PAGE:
With a validated model confirmed, I begin laying out my machine parts setup document that will include all needed information about my stock model, machine document, tooling, parts and fixtures. Much of this machine, tooling and fixture information is already established in previous TopSolid projects. This saves a lot of time and capitalizes on information and knowledge generated from previous work.
As you watch the video, pay particular attention to the ease and efficiency of TopSolid’s drag-and-drop functionality.
Let’s Make Our First Toolpath
This video shows off three powerful aspects of TopSolid 7. First, our library of pre-loaded tools allows us to make quick tool selection and tool behavior adjustments. Second, utilizing TopSolid’s drag-and-drop functionality, we can easily apply our created toolpath to all appropriate faces.
Finally, this demonstration highlights a problematic error and a cool way to quickly solve the problem. At first, our toolpath did not account for the fact that we have a vice fixture holding our part in place. So, our original toolpath would have collided with the jaws of the vice – of course, not good.
Depending on your project, you can add fixture offsets manually or you can utilize TopSolid’s preparation stage functionality. The preparation stage serves as kind of a moment in history between the loading of our machine prior to our fixtures and the creation of our toolpath. Accessing this preparation stage space allows you to insert functionality that will be universal to a given tool for a given project. In this demonstration, I use these capabilities to avoid the jaws of the vice within our toolpath. With this adjustment made, we can apply to all faces of our part and TopSolid automatically recalculates the cutting paths.
Making and Organizing Custom Origins
To begin, I created some Work Coordinate Systems (WCS), or frames. I have found that the best place to do this framing work is by utilizing TopSolid’s preparation stage, which again serves as kind of a moment in history between the loading of our machine prior to our fixtures and the creation of our toolpath. TopSolid is a parametric software, so everything in history starts at the bottom and moves up in the trees. By doing this working in the preparation stage, we are in effect reverting to the modeling stage and the frames we create will be applied to the entire project moving forward.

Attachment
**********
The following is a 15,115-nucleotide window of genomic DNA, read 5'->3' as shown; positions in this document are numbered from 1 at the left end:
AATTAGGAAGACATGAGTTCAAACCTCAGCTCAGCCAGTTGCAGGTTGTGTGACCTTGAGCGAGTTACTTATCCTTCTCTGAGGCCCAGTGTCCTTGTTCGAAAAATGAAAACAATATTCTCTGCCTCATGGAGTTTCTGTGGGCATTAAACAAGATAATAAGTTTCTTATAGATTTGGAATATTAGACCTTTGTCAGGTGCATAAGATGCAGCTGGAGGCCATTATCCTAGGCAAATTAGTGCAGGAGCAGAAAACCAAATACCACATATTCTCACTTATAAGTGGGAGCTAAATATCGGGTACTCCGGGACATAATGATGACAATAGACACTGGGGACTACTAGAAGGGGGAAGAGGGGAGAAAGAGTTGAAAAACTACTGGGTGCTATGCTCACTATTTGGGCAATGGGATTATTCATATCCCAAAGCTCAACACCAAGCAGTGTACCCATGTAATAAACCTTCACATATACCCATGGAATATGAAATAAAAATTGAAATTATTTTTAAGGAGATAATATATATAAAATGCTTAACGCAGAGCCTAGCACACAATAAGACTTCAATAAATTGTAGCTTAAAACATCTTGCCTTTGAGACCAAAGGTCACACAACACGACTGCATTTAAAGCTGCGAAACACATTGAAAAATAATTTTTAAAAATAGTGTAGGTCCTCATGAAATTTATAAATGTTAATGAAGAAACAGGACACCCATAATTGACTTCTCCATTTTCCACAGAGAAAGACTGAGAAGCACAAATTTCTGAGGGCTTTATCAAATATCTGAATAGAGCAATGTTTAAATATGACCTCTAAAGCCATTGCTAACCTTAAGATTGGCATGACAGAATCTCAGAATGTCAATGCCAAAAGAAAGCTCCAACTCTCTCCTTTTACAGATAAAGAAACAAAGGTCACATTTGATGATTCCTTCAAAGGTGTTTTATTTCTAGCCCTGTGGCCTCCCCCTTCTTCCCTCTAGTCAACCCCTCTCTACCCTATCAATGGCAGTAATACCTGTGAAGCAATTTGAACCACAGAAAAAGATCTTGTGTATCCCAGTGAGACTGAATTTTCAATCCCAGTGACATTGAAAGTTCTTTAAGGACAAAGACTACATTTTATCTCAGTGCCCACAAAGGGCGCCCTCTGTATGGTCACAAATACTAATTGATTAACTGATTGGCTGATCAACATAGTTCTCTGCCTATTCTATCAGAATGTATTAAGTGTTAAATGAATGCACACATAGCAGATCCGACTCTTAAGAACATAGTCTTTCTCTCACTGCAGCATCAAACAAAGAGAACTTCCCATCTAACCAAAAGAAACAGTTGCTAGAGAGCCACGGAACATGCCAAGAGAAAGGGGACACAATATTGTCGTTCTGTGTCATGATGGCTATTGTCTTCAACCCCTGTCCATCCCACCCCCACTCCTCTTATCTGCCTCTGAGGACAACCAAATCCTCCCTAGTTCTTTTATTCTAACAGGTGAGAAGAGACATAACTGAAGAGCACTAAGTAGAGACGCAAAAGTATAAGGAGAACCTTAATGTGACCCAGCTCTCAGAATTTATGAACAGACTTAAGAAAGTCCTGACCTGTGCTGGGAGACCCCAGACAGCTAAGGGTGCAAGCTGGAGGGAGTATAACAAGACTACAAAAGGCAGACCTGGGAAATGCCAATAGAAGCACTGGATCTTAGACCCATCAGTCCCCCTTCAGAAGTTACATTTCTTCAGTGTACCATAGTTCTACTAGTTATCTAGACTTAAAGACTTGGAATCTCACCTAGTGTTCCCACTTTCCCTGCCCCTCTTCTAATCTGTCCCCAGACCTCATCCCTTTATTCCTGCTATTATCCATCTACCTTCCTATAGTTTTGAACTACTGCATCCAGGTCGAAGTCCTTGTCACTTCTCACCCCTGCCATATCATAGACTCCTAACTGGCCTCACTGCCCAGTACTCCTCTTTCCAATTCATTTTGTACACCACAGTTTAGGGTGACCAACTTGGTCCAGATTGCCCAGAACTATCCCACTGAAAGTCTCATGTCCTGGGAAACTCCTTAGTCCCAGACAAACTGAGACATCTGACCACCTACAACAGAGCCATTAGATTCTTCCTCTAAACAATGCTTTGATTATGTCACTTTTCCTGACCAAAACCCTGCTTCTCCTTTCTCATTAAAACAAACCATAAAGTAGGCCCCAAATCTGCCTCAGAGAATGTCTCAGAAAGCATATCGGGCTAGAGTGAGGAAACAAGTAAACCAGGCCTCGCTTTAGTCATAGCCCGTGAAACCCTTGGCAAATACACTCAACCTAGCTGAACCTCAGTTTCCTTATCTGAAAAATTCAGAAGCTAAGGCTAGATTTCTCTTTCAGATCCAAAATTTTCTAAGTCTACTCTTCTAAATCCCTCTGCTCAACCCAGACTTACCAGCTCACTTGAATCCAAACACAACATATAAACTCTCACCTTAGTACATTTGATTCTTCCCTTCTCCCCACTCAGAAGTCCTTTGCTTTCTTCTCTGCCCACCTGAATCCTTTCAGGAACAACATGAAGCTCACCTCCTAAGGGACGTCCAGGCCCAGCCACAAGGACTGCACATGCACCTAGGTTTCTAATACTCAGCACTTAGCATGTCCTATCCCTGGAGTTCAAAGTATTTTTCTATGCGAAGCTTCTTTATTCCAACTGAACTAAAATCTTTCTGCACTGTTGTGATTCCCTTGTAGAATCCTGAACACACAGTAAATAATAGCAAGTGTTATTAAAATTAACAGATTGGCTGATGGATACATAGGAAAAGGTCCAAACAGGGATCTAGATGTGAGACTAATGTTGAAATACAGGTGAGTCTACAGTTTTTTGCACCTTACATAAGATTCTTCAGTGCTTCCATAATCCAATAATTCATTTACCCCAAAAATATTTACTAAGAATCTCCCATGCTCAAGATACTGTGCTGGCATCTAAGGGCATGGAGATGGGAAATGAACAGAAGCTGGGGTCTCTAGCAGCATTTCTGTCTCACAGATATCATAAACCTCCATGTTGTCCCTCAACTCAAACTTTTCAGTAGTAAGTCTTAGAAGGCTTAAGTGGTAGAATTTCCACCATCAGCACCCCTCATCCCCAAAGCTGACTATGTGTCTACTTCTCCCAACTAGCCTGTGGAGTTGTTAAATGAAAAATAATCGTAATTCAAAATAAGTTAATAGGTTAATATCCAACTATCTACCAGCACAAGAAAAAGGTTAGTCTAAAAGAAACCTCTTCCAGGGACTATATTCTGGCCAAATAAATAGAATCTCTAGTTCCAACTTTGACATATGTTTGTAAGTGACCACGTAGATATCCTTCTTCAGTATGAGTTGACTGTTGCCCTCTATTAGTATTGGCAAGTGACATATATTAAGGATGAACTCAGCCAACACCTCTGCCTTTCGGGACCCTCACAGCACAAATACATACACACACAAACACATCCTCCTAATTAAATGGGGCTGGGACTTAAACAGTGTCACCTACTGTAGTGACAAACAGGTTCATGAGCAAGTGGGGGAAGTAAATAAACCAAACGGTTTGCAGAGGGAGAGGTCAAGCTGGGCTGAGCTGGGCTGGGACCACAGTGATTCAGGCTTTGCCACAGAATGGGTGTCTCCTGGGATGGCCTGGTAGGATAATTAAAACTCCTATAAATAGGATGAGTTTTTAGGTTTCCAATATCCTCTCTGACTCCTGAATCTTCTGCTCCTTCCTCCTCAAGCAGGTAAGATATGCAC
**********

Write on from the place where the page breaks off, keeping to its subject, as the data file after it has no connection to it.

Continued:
Finally, I created all our needed origin points in order that we can associate these tool paths to the correct origins. TopSolid’s WCS and origins manager features allow you to quickly make these associations, as well as organize them effectively.
Automatic Origin Selection on a KME Tombstone
Within this video, we will complete the milling of our part. This work will go quickly because we now have everything set up. I will also highlight the extremely handy automatic origin selection feature of TopSolid 7.
TopSolid will automatically activate the WCS that makes the most sense given the frame orientation and the previous setup information we established. Of course, you can switch to another WCS if you would like, but TopSolid strives for efficiency by making some assumptions and suggestions for you.
This demonstration also highlights how TopSolid’s machining simulation highlights where alternative tools need to be used, but shows you how easy it is to apply established toolpath to the newly selected tools. TopSolid will also automatically change the lead in and lead out for a given area of the part to allow the tool to perform effectively.
Finally, this segment explores the truncated contouring feature, which can be thought of as a local feature mode.